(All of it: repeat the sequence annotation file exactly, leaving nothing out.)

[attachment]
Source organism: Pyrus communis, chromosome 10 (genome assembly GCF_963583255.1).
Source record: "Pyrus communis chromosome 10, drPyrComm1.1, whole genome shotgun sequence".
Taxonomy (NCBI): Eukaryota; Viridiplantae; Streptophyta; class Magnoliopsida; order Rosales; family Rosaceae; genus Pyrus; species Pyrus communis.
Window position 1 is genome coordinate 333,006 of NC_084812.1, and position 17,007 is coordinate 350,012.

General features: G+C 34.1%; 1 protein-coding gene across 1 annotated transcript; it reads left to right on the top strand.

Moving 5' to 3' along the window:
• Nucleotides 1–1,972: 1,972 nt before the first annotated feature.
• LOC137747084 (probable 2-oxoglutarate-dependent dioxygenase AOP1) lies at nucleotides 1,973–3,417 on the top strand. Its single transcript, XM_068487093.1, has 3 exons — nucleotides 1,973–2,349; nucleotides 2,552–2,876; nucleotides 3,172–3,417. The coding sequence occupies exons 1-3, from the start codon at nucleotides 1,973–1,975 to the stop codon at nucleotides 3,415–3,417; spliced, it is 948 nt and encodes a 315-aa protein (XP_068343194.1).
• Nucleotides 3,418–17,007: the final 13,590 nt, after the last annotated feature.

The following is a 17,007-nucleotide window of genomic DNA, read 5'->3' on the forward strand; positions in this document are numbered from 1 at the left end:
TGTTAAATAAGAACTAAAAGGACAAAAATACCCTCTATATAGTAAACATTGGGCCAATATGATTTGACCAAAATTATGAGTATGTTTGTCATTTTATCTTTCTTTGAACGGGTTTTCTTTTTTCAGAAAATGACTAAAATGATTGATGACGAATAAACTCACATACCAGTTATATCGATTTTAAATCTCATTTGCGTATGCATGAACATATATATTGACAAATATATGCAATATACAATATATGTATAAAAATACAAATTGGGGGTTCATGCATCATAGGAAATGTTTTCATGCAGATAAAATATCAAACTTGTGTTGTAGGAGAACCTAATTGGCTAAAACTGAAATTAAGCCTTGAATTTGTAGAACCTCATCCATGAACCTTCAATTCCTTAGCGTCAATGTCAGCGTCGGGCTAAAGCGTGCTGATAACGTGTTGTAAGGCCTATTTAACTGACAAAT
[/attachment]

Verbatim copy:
Source organism: Pyrus communis, chromosome 10 (genome assembly GCF_963583255.1).
Source record: "Pyrus communis chromosome 10, drPyrComm1.1, whole genome shotgun sequence".
Taxonomy (NCBI): Eukaryota; Viridiplantae; Streptophyta; class Magnoliopsida; order Rosales; family Rosaceae; genus Pyrus; species Pyrus communis.
Window position 1 is genome coordinate 333,006 of NC_084812.1, and position 17,007 is coordinate 350,012.

General features: G+C 34.1%; 1 protein-coding gene across 1 annotated transcript; it reads left to right on the top strand.

Moving 5' to 3' along the window:
• Nucleotides 1–1,972: 1,972 nt before the first annotated feature.
• LOC137747084 (probable 2-oxoglutarate-dependent dioxygenase AOP1) lies at nucleotides 1,973–3,417 on the top strand. Its single transcript, XM_068487093.1, has 3 exons — nucleotides 1,973–2,349; nucleotides 2,552–2,876; nucleotides 3,172–3,417. The coding sequence occupies exons 1-3, from the start codon at nucleotides 1,973–1,975 to the stop codon at nucleotides 3,415–3,417; spliced, it is 948 nt and encodes a 315-aa protein (XP_068343194.1).
• Nucleotides 3,418–17,007: the final 13,590 nt, after the last annotated feature.

The following is a 17,007-nucleotide window of genomic DNA, read 5'->3' on the forward strand; positions in this document are numbered from 1 at the left end:
TGTTAAATAAGAACTAAAAGGACAAAAATACCCTCTATATAGTAAACATTGGGCCAATATGATTTGACCAAAATTATGAGTATGTTTGTCATTTTATCTTTCTTTGAACGGGTTTTCTTTTTTCAGAAAATGACTAAAATGATTGATGACGAATAAACTCACATACCAGTTATATCGATTTTAAATCTCATTTGCGTATGCATGAACATATATATTGACAAATATATGCAATATACAATATATGTATAAAAATACAAATTGGGGGTTCATGCATCATAGGAAATGTTTTCATGCAGATAAAATATCAAACTTGTGTTGTAGGAGAACCTAATTGGCTAAAACTGAAATTAAGCCTTGAATTTGTAGAACCTCATCCATGAACCTTCAATTCCTTAGCGTCAATGTCAGCGTCGGGCTAAAGCGTGCTGATAACGTGTTGTAAGGCCTATTTAACTGACAAAT